Advice on building 2-axle rolling stock

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Benjamin Maggi
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Advice on building 2-axle rolling stock

Post by Benjamin Maggi » Fri Sep 04, 2015 3:35 pm

As my Sweet William engine is slowly being constructed my mind sometimes wanders to other subjects, such as building freight cars (wagons) to pull behind it. My engine is 3.75" scale to run on 7.25" gauge track, so the prototypes are roughly 24" gauge. I say roughly because many of the real Welsh slate railways were gauged slightly over (Talyllyn Railway = 27"; FFestiniog & Welsh Highland Railways = 23.5").

One gentleman in the UK built quite a rake of freight cars and displayed them at an Exhibition there. I may eventually build something similar and wondered if there was anything in particular I needed to pay attention to regarding tracking and suspension. In the USA we typically have 4-axle cars instead of the short 2-axle ones that were prevalent in the UK. Bobber cabooses at the end of a train are one thing, but a whole consist of them is something else entirely.

Anyone have any advice? Thanks.

http://www.worldrailfans.info/GardenRai ... te2003.htm
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Ffestiniog Railway wagons 1.jpg
Ffestiniog Railway wagons 2.jpg
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- Building: 7.25" gauge "Sweet Pea" named "Catherine"

bill4227
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Re: Advice on building 2-axle rolling stock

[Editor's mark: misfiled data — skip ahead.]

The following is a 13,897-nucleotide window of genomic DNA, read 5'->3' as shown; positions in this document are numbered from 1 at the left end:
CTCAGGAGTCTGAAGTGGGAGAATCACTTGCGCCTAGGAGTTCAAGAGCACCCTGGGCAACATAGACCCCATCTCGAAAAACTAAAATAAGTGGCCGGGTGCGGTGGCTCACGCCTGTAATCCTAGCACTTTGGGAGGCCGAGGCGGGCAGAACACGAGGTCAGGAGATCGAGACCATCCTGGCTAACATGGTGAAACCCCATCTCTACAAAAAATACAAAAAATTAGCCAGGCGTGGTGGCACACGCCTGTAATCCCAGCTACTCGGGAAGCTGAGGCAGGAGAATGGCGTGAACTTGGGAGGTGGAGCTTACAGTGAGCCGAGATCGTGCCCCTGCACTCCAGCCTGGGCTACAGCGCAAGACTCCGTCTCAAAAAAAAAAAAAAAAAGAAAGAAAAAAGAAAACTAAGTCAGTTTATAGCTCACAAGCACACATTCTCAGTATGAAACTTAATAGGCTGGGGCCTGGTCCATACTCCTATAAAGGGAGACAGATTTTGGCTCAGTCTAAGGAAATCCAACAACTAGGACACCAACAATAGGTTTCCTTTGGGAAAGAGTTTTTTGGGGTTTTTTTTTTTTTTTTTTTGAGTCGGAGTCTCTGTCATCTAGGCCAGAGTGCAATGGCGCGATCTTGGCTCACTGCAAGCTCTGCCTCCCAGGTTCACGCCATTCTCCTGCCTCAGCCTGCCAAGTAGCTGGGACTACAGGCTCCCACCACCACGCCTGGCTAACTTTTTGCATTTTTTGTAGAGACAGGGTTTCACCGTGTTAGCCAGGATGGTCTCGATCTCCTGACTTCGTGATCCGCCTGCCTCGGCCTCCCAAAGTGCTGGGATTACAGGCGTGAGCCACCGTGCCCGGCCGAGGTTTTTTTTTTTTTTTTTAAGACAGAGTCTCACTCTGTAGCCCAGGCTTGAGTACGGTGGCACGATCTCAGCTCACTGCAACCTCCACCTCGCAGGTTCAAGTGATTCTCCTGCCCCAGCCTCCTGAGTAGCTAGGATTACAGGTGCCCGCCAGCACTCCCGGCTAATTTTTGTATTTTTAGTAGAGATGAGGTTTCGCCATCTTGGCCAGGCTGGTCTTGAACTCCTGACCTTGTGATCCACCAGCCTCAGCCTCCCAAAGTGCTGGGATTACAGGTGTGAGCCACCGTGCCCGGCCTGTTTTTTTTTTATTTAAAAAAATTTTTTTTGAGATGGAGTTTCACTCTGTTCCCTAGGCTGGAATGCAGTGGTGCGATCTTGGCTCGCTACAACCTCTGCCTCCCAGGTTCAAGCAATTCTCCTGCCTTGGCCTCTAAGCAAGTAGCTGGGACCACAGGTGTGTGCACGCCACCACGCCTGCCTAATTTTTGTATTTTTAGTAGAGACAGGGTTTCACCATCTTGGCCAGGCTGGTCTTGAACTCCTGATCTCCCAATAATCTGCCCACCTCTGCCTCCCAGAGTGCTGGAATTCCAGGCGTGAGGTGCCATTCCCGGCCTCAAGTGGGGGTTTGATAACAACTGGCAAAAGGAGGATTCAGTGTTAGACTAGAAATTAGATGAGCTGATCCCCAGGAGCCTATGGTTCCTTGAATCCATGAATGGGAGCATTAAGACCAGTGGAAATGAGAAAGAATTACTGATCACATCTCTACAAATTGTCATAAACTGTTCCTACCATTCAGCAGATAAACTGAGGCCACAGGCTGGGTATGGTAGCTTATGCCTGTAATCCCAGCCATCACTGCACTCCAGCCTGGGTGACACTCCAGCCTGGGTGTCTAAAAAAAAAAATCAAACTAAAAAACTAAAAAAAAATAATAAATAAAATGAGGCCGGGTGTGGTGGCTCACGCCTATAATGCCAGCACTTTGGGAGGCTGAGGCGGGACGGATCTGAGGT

Post by bill4227 » Fri Sep 04, 2015 4:55 pm

3 point suspension? One set of wheels fixed, the other set pivot on the center of the axle. Some 0-4-0 British steam engines do this.

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Fender
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Re: Advice on building 2-axle rolling stock

Post by Fender » Fri Sep 04, 2015 5:32 pm

I built a four-wheel sugar cane car, and had trouble with it derailing, until I softened the springs above each journal box. With the springs mostly, if not completely, compressed, then the journal boxes can move downward to accommodate dips in the track better.
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Re: Advice on building 2-axle rolling stock

Post by Glenn Brooks » Fri Sep 04, 2015 6:18 pm

bill4227 wrote:3 point suspension? One set of wheels fixed, the other set pivot on the center of the axle. Some 0-4-0 British steam engines do this.
So how does this work exactly? Does the pivoting set of wheels have a split axle at the center, or do they just pivot on one bearing hanging down from the center of the bolster? I've never been very clear on how this could work - and would like to build a couple of 4 wheel 'Jimmies' to carry ballast.
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chooch
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Re: Advice on building 2-axle rolling stock

Post by chooch » Fri Sep 04, 2015 9:27 pm

If you look close at the photos in the Link, you might get a good idea from the tank car, the gondola with the big log and one other I forget.
The look like Pedestals on a bobber caboose. Their pretty easy to make. Flat stock bolted to the frame, springs and journals. You could make a wheel set with square tube, axle all the way through and a bracket in the center of the tube attached to the frame. But, something still has to keep the tube axle and car upright properly--so some kind of spring rigging OR one axle sprung, one solid, 3 point suspension.
I have done the One axle sprung, one solid using Pillow block on a speeder--Plain looking wheels.